Genes, Biology, Mental Health, and Human Rights

Alexander C. McFarlane and Richard A. Bryant

in Mental Health and Human Rights

Published on behalf of Oxford University Press

Published in print June 2012 | ISBN: 9780199213962
Published online February 2013 | e-ISBN: 9780191754500 | DOI:
Genes, Biology, Mental Health, and Human Rights

Show Summary Details


Sandy McFarlane and Richard Bryant discuss the relationship of advances in genetics and neurobiology and human rights with particular reference to the case example of traumatic stress. They appraise positive and negative possibilities associated with providing biological information–the latter associated for example with employment and insurance. They place this in the context of the later 19th century preoccupation of the role of heredity in mental illness, and the prejudices, abuses, and atrocities that flowed from this. They review the implications of the impact of traumatic stress on genes and chromosomes, with implications for mental health, and the ethical dilemmas associated with genetic testing for participants (including denial of life opportunities) and families. They examine a range of risk factors for post-traumatic stress disorder (PTSD) which could constitute potential markers, problems with their reliability and predictive capacity, and the ethical problems arising. They also consider genetic screening, the rights of the unborn child, parental rights, and the potential psychosocial consequences and injustices for those children at high genetic risk, who may never express the genetic disorder. Such scenarios have profound, even alarming implications, and need to proceed with due regard to people’s rights.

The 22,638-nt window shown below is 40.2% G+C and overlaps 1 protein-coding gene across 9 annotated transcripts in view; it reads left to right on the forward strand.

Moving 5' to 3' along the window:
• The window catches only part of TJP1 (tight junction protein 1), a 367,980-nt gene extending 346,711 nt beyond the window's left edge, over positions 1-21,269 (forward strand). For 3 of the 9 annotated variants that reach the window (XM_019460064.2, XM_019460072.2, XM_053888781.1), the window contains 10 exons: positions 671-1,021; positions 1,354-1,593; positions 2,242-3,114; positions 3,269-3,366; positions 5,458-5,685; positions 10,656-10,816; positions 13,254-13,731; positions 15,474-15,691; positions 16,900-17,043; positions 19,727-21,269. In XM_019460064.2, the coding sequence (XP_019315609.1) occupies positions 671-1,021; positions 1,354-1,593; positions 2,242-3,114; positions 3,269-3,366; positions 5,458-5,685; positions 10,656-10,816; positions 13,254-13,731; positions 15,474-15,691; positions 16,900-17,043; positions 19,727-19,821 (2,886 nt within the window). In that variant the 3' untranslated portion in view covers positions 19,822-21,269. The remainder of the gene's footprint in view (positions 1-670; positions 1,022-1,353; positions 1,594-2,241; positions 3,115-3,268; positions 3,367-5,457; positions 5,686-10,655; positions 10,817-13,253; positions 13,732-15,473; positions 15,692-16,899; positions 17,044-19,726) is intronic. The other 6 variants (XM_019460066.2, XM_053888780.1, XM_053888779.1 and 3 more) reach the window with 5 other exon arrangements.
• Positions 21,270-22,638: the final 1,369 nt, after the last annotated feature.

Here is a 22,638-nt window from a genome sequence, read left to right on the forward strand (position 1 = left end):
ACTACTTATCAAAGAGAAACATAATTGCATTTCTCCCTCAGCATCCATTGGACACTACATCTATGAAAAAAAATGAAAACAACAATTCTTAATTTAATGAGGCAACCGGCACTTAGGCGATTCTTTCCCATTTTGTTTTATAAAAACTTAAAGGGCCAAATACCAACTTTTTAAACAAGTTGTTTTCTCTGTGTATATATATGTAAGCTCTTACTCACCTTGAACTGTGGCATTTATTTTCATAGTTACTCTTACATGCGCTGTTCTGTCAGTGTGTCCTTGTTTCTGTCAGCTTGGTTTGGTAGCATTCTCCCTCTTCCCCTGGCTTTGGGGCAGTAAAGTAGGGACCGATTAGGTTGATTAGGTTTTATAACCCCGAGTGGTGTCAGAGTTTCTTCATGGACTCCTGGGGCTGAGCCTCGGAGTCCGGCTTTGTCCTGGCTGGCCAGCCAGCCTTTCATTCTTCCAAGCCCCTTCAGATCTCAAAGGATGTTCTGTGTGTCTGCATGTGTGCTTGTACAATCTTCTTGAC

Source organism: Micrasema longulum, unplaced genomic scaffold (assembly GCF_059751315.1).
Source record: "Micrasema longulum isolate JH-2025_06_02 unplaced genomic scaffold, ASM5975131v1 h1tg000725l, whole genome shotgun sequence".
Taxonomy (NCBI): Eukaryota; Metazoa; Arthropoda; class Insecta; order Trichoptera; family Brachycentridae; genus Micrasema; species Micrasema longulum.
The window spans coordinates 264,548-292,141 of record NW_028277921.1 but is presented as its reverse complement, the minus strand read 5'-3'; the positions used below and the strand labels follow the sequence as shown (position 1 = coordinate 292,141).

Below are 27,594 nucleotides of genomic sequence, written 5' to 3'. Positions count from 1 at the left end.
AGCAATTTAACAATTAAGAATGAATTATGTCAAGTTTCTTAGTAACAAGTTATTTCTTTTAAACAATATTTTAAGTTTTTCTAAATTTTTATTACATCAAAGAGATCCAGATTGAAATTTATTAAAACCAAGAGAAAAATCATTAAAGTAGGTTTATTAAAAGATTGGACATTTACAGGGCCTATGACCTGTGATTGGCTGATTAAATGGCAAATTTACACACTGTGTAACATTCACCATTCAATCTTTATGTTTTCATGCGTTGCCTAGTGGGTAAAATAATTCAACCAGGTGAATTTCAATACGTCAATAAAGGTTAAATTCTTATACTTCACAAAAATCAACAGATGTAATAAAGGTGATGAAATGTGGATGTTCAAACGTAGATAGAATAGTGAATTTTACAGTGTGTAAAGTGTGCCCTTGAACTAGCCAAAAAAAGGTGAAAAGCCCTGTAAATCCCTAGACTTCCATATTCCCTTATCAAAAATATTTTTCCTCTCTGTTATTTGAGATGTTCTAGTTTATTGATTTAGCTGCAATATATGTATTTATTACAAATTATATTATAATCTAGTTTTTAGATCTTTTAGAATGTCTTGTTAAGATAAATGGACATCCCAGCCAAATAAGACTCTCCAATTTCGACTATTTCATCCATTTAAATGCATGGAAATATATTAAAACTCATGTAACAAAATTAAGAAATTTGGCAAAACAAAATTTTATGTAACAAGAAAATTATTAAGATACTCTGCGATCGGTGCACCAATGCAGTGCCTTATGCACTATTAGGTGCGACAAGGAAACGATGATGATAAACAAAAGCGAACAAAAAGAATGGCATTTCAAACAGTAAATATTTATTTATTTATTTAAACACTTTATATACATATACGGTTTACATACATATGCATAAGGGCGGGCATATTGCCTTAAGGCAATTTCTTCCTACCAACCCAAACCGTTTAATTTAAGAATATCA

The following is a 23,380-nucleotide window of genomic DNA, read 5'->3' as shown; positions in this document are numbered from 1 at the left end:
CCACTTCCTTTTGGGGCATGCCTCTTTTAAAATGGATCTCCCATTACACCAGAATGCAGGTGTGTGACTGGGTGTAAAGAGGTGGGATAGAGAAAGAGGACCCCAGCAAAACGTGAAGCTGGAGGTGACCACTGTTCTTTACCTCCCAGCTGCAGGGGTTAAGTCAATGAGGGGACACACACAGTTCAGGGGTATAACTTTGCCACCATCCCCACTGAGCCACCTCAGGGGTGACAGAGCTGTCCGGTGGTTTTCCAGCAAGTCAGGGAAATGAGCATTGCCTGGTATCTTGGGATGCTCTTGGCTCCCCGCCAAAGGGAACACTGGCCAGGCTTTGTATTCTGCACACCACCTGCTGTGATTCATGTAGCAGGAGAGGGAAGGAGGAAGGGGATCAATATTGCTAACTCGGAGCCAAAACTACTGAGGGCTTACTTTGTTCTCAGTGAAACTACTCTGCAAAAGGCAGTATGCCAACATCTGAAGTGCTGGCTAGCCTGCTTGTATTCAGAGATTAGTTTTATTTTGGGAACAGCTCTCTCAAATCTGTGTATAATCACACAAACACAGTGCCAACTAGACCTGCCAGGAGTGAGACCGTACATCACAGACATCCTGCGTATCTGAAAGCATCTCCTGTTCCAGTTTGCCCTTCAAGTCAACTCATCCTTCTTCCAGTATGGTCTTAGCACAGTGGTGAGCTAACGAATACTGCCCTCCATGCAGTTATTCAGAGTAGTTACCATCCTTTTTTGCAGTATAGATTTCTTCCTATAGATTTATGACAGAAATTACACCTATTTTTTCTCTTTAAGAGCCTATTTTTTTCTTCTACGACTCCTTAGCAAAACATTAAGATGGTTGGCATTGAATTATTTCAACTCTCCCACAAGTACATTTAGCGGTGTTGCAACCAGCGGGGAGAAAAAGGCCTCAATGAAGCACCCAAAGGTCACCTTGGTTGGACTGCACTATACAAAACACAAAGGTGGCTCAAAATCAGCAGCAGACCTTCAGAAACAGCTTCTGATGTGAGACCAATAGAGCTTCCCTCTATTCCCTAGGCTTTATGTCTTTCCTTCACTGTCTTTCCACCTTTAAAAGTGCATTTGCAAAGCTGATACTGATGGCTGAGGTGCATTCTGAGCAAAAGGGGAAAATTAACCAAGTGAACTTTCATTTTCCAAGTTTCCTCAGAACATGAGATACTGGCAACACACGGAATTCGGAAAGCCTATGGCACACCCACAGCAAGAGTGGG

Chapter.  5570 words. 

Subjects: Psychiatry

Full text: subscription required

How to subscribe Recommend to my Librarian

Buy this work at Oxford University Press »

Users without a subscription are not able to see the full content. Please, subscribe or login to access all content.